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November 121, 2017

The Sierra Club Florida’s and Cedar Key Historical Society’s two-day Climate Change Conference and John Muir Tribute, full of learning, venue changes, museum visits, hikes, and field trips, closed last evening with wine and hors de oeuvres at the Cedar Key Historical Society Museum on Second Street before sunset.

Some forty individuals reflected on the conference’s presentations.  Cedar Key Historical Society Museum Executive Director Amy Gernhardt, a history major and long-time conservationist, believed she knew about John Muir before planning the conference, and soon learned that troves of fascinating maps, texts, and documents were closely available to broaden and deepen her knowledge and excite her further.  Since July, Gernhardt noted, she has enjoyed working, researching, partnering, and planning with Sierra Club Tampa Group Paul Thibault who orchestrated the two-day affair.


Cedar Key resident Sue Wooley found the event “enlightening, interesting, and enjoyable.”    Another resident remarked, “The event was very meaningful for Cedar Key, as it brought conservation-minded people to the island who might return and make us an even more mindful community.”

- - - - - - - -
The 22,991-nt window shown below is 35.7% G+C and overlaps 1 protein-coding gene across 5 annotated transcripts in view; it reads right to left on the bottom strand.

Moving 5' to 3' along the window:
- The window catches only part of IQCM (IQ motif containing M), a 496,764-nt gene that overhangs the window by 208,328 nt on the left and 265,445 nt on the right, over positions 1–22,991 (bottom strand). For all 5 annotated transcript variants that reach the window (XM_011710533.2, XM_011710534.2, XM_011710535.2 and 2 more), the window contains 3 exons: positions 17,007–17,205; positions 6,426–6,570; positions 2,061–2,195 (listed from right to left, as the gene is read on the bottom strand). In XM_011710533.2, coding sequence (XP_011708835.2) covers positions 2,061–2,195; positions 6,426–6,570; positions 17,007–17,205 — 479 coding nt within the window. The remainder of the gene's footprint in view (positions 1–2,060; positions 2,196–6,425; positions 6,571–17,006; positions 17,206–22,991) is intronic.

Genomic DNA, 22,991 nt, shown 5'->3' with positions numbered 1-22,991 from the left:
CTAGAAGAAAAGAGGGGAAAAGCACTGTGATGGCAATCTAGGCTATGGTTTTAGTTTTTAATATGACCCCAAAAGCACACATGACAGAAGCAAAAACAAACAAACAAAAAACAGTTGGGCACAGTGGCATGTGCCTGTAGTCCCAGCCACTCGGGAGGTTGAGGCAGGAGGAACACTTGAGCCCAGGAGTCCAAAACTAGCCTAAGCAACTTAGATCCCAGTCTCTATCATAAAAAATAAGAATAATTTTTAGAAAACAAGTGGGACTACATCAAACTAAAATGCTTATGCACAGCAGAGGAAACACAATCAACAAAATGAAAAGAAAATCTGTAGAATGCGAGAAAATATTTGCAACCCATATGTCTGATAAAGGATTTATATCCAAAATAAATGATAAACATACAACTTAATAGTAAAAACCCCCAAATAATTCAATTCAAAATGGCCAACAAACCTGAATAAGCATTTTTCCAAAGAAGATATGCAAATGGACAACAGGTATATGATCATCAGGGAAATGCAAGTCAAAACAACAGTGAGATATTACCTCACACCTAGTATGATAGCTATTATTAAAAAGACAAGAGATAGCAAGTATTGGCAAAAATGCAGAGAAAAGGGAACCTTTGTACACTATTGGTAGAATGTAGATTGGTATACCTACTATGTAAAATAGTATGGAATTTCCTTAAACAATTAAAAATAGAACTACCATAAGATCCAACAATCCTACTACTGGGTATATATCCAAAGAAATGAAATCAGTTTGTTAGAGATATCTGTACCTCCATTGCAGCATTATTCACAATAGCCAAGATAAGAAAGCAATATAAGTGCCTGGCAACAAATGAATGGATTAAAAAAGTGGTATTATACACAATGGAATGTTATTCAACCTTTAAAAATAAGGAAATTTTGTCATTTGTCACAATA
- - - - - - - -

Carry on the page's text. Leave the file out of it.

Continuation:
Tampa visitor Karen Michalsky commented on Cedar Key Vice-Mayor Sue Colson’s Friday presentation entitled “Flooding and Impacts from Hurricane Hermine 2016.”   Colson articulated a list of achievements, acquisitions, and nurtured relationships that have placed Cedar Key in a proactive , not merely reactive mode, to climate change.   Michalsky’s take away is to bring about the long-term planning, commitment, actions, and relationships to her residential area.    “It’s larger than your city,” she declared.  She hopes to use Cedar Key as a model at home.  Hopefully, new alliances were formed to help conservation issues throughout the state. 


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